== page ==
HENDERSONVILLE, Tenn. — The Canadian hotel industry reported positive year-over-year results in the three key performance metrics during 2017, according to data from STR. Demand for the year (up 3.2 per cent) surpassed projections and pushed the highest absolute occupancy level in Canada since 1999. The Average Daily Rate (ADR) growth figure was the best since 2000.
Compared with 2016, occupancy grew 2.4 per cent to 65.9 per cent, ADR rose 5.2 per cent to $156.73 and Revenue Per Available Room (RevPAR) jumped 7.7 per cent to $103.31.
An October report from Destination Canada showed total international arrivals to the country were up 4.2 per cent year-to-date. Preliminary figures for November then showed a nine-per-cent increase year-over-year. STR analysts point to the influx of visitors, as well as celebrations around the 150th anniversary of Confederation, as the main drivers of hotel demand. Additionally, supply growth (up 0.8 per cent) remained rather muted.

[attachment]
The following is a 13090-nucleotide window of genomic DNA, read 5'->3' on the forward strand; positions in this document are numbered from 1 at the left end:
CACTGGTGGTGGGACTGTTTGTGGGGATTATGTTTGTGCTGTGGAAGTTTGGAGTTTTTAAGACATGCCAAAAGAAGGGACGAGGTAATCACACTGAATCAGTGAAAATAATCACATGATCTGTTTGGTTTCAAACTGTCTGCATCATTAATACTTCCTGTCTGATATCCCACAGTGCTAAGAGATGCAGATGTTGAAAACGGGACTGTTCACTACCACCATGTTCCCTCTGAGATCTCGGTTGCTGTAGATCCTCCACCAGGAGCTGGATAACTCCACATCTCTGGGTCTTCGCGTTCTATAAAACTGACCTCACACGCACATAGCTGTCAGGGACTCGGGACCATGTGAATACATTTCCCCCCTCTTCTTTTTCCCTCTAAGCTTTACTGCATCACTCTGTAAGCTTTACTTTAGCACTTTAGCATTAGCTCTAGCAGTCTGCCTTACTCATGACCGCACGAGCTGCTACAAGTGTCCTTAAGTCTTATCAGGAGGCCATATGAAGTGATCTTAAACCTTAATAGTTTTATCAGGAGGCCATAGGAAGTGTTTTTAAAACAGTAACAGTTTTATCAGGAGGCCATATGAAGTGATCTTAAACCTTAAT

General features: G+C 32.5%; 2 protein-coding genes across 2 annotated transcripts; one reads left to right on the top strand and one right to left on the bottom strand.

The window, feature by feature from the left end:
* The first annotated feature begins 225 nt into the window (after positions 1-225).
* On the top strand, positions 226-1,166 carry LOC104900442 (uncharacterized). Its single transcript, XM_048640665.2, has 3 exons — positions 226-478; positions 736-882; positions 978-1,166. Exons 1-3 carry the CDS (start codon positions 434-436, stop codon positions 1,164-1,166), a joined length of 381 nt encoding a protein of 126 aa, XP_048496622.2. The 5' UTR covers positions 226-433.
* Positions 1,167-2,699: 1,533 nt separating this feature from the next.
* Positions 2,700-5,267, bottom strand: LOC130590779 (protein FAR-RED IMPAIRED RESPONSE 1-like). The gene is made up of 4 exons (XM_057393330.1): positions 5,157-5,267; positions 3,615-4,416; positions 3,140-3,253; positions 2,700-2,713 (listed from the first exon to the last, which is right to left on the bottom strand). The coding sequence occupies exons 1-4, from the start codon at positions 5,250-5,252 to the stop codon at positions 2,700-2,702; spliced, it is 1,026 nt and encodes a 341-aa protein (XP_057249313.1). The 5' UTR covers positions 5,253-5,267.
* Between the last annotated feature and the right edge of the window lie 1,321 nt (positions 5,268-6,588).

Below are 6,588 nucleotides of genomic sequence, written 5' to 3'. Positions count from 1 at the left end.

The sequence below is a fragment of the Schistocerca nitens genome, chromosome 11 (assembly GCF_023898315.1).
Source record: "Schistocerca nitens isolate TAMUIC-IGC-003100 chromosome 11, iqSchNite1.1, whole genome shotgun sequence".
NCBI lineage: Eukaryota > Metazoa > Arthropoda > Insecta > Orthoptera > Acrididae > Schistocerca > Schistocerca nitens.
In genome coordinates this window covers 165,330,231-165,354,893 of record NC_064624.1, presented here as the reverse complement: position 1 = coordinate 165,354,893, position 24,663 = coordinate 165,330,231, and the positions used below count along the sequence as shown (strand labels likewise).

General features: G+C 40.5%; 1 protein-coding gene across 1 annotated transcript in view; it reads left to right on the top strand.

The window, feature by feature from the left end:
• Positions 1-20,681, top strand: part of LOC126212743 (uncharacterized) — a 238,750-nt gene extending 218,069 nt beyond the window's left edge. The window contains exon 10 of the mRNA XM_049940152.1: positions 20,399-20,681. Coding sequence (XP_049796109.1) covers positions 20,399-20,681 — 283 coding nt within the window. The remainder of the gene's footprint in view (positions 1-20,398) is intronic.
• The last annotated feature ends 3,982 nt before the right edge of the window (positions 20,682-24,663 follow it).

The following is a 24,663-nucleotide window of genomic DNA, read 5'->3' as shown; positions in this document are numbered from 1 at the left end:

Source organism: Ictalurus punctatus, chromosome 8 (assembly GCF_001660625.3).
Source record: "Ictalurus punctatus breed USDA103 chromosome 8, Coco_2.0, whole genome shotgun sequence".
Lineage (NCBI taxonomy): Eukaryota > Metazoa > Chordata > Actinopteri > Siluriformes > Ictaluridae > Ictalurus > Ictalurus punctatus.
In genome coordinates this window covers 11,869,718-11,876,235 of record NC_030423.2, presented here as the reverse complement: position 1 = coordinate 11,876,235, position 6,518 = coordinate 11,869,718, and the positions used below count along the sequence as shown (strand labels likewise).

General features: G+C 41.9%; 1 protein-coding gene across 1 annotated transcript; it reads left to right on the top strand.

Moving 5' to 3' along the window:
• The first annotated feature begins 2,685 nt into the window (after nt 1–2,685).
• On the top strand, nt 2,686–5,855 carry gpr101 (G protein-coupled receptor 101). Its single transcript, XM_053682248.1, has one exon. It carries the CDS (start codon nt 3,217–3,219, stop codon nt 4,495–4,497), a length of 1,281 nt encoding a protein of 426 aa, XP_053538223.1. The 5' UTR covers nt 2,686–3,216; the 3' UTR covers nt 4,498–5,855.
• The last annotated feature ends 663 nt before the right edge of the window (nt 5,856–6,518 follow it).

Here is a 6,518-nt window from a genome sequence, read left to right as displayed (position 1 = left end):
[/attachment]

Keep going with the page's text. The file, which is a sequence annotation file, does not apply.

In absolute values, August was Canada’s top month of the year for each of the three metrics: occupancy (80.3 per cent), ADR ($177.43) and RevPAR ($142.56).
Manitoba recorded the year’s largest year-over-year increase in occupancy (up 6.9 per cent to 68.7 per cent), while the Yukon Territory reported the highest lift in ADR (an 8.2-perc-cent jump to $138.38), resulting in the second-largest increase in RevPAR (up 10.8 per cent to $107.76).
Nova Scotia posted the largest rise in RevPAR, increasing 12.4 per cent to $98.98, due primarily to the second-highest increase in ADR (up 8.1 per cent to $143.52).
Saskatchewan reported the steepest declines in all three key performance metrics: occupancy (down 0.5 per cent to 53.3 per cent), ADR (down 4.7 per cent to $118.88) and RevPAR (down 5.2 per cent to $63.34). The Northwest Territories experienced the only other decrease in occupancy, falling 0.4 per cent to 71.6 per cent, and the second-largest declines in ADR (a 2.1-per-cent drop to $161.91) and RevPAR (down 2.5 per cent to $115.92).